Brussels set for ‘biggest fight ever’ as cash paid by nations into EU to rise by BILLIONS



A big pour in the EU budget is set to cause a fight between EU politicians

The draft 2018 budget, which on be presented to the European Parliament in Brussels today, is expected to increase to hither £121.4bn compared to £116.7bn in payments for this year.

Historically, payments attired in b be committed to remained lower until a rush in the final two years of the seven-year EU budget which give the coup de grѓces at the end of 2020.

An EU diplomat revealed to Politico they are expecting the budget announcement to be “one of the biggest brawls ever”.

The EU budget, which is proposed by the unelected European Commission, has to benefit consensus from all member states but final calculations of payments from all 28 boonies are not completed until after the budget year is over and information not far from revenue and expenditure is available.

However, the German government is believed to be teaching for the battle early by putting forward plans to freeze funds to nations which do not respect the rule of law and Getty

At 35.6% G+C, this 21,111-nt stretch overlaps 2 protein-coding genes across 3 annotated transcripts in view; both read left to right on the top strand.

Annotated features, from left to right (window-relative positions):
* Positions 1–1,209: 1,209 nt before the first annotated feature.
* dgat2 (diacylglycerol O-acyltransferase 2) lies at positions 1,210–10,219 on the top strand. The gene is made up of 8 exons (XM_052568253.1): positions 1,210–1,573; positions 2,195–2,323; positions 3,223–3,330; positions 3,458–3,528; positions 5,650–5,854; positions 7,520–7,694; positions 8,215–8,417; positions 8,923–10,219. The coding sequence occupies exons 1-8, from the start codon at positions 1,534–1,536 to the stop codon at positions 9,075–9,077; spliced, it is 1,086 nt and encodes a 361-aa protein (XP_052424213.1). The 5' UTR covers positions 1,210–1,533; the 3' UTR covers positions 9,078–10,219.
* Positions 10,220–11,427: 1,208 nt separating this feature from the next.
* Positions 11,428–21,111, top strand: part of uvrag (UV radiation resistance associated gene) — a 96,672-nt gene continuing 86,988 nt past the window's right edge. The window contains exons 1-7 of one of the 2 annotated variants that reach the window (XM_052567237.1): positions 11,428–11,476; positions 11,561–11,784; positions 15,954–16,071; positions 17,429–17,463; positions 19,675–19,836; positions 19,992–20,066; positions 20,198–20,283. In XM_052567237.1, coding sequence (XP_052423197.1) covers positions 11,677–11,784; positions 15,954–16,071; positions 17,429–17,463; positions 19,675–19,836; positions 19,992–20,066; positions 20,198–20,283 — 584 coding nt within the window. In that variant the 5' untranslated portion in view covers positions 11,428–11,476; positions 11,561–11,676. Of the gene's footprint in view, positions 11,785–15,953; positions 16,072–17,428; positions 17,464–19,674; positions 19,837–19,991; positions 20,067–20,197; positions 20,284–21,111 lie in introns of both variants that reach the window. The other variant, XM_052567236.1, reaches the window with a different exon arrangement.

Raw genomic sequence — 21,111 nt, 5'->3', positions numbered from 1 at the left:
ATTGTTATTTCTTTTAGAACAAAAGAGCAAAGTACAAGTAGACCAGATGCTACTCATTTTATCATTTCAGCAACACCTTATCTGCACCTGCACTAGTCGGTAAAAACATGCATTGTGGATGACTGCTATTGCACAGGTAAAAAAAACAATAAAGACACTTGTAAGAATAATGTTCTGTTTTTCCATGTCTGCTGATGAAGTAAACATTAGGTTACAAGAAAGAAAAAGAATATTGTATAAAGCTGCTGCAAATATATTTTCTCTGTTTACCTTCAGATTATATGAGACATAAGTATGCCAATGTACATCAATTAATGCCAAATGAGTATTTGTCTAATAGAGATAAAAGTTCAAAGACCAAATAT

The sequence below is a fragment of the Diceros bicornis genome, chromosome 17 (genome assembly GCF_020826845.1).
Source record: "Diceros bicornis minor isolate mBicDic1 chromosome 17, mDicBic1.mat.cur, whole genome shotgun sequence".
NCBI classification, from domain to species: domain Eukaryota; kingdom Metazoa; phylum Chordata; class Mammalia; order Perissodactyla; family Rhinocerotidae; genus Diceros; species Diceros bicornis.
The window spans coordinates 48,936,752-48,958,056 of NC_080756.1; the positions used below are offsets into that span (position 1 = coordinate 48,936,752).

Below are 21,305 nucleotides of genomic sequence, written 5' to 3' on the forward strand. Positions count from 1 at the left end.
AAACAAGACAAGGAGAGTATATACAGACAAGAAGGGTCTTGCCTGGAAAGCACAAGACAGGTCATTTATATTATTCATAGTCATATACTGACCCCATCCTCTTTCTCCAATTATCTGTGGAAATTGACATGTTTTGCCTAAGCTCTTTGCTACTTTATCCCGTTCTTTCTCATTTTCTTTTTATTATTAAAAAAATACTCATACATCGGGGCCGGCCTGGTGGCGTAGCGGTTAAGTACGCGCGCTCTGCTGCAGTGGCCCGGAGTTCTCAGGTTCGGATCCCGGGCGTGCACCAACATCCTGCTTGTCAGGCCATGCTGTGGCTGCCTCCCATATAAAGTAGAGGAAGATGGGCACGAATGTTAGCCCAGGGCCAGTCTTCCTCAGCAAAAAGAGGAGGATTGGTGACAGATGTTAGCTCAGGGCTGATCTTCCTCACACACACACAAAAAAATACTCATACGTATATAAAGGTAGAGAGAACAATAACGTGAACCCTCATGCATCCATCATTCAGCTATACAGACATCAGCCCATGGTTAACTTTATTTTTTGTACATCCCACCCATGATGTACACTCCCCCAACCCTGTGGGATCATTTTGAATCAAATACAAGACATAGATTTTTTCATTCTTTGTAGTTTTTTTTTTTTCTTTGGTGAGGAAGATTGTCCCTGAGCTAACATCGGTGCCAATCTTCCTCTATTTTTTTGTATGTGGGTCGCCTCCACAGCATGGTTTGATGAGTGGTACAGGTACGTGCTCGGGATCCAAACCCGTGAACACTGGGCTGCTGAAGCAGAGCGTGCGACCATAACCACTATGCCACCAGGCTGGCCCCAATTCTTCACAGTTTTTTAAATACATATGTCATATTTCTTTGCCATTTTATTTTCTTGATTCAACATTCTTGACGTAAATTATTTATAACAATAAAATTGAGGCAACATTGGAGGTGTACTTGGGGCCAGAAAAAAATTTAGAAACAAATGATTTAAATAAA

Gunter Oettinger, European Commissioner for Budget and Accommodating Resources, will present the budget

The latest figures show Brussels set for 'biggest fight ever' as cash paid by nations into EU to rise by BILLIONS

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The unconsumed 20 member states all receive more than they pay in, with Poland gaining the sundry and Greece the second most in terms of the difference between what they pay in and how much they accept.

Most of the newer members in eastern Europe benefit by billions of din inti much to the anger of the likes of Germany and France who say they are propping them up teeth of their values and laws not being in tune.


MEPs in the European Parliament are set to ponder over the draft EU budget


Poland benefits the most in cash words from the EU

Before the current budget term the CAP was the EU’s largest expenditure notice, with 46.7 per cent of cash being put into the farming sponsorship.

As of 2014 spending on the CAP has decreased to less than 40 per cent as devoting on growth, including infrastructure projects across the bloc, has increased to 49.55 per cent.